Updated: Nov 17, 2019
Otherwise known as Denbies Hillside, Ranmore Common comprises both mixed woodland and substantial stretches of chalk downland; it is the latter which supports decent numbers of Adonis Blue butterflies which are on the wing to a limited extent in May and June, but emerge in more substantial numbers in August and September.
The Adonis Blue has an extraordinary life cycle. It is a chalk downland specialist and the habitat on the south-facing slopes of Ranmore Common suite it well. The caterpillar requires Horseshoe Vetch upon which to feed in moderately well-grazed areas; the recent increase in rabbits has helped maintain such habitats, alongside the controlled grazing of livestock. However, it is the peculiar symbiotic relationship that the Adonis Blue caterpillar (and chrysalis) has with ants which is truly remarkable. There are a numerous anthills on the common - some of which may not be far off 100 years old.
The caterpillar elects to pupate within an anthill; the obvious benefit of this strategy being that it gains protection from the elements. However, even before pupating, the caterpillar possesses an extraordinary method of self-preservation. It gains protection from the ants themselves! To prevent attacks on it by the ants, the caterpillar secretes two substances: the first is a drug-like pheromone which pacifies them; the second is a form of honeydew that the ants find irresistible. Both these substances are secreted through tiny brushes that continually emerge and disappear from the back of the caterpillar and, subsequently, the chrysalis. Indeed, such is the attraction of this second substance that fights over the caterpillar have been observed between rival species of ant. Whilst the caterpillar feeds above ground on Horseshoe Vetch, it gains vigilant protection from the ants which are constantly concerned for its welfare. When it descends into the anthill to pupate it continues to secrete the honeydew and, as such, protection from the ants is maintained.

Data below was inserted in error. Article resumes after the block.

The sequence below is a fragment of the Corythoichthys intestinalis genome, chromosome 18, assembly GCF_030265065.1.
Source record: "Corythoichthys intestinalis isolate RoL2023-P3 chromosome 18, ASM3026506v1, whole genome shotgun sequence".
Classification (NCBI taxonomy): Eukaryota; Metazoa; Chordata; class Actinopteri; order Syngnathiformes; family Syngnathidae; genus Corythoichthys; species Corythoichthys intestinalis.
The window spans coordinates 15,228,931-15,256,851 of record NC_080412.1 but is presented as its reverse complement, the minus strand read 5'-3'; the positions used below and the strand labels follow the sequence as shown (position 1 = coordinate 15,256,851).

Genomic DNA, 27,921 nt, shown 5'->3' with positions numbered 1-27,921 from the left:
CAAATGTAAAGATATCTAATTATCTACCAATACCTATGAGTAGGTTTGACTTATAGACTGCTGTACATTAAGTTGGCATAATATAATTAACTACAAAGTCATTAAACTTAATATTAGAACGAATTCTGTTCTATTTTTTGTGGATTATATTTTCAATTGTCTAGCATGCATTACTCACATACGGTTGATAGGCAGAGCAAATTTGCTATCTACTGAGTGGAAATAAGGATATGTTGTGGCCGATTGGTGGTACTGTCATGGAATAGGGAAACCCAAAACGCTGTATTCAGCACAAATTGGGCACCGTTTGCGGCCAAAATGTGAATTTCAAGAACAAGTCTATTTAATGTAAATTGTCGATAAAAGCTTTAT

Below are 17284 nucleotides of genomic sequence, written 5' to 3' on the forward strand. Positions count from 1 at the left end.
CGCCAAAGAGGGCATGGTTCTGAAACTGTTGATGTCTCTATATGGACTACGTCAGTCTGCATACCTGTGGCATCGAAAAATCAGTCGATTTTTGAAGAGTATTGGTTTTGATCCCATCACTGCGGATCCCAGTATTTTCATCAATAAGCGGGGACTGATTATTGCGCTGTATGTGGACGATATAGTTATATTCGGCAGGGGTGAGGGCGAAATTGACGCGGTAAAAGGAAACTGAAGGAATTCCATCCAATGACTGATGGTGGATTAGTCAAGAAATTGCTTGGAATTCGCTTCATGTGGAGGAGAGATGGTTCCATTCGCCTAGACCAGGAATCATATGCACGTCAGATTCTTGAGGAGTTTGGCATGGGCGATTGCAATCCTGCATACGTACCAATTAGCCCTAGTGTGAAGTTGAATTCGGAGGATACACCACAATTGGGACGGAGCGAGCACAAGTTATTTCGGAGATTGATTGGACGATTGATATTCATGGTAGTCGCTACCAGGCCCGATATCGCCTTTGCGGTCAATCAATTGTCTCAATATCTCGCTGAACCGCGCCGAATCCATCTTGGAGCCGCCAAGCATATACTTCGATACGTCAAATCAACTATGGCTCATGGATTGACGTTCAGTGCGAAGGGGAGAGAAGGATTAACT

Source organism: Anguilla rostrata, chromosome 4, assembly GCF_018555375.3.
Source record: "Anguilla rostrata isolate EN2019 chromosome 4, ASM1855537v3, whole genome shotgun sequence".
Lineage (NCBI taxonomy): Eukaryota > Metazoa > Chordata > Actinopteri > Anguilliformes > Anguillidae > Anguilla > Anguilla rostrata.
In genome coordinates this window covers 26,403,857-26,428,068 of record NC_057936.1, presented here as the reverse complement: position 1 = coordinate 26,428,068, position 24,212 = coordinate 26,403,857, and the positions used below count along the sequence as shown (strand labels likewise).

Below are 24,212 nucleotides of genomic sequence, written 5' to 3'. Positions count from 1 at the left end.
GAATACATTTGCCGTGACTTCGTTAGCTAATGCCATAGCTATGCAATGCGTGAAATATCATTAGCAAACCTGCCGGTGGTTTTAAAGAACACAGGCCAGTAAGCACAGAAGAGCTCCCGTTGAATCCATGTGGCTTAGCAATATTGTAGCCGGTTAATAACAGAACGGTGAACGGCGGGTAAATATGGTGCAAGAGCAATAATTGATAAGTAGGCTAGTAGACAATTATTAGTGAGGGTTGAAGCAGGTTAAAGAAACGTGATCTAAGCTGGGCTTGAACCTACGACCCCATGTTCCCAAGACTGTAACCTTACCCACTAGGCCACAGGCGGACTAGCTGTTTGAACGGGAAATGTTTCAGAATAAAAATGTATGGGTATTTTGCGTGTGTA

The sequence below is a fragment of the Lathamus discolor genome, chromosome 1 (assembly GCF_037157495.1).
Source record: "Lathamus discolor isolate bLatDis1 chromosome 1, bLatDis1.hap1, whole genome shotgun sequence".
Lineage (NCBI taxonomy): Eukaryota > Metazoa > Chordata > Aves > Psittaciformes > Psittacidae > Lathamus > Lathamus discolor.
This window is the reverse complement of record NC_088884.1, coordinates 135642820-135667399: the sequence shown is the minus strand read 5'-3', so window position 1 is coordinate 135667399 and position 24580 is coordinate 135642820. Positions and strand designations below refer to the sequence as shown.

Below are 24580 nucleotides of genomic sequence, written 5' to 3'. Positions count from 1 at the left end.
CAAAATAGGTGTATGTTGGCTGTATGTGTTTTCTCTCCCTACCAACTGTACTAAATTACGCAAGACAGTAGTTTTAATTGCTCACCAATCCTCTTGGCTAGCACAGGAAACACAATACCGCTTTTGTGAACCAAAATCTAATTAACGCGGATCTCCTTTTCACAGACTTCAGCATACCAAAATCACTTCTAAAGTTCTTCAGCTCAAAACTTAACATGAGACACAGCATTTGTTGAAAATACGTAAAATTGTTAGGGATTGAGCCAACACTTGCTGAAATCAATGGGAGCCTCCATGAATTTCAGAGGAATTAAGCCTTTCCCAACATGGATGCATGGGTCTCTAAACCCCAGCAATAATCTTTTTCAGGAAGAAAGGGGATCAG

As the adult butterfly emerges, the chrysalis continues to secrete its honeydew just long enough for the butterfly to dry its wings, fly away and begin this extraordinary life-story all over again.
Other butterfly species seen today included Chalk Hill Blue, Meadow Brown and Gatekeeper. A pair of Ravens flew westward at about 17:00 and the family of resident kestrels could be seen hunting.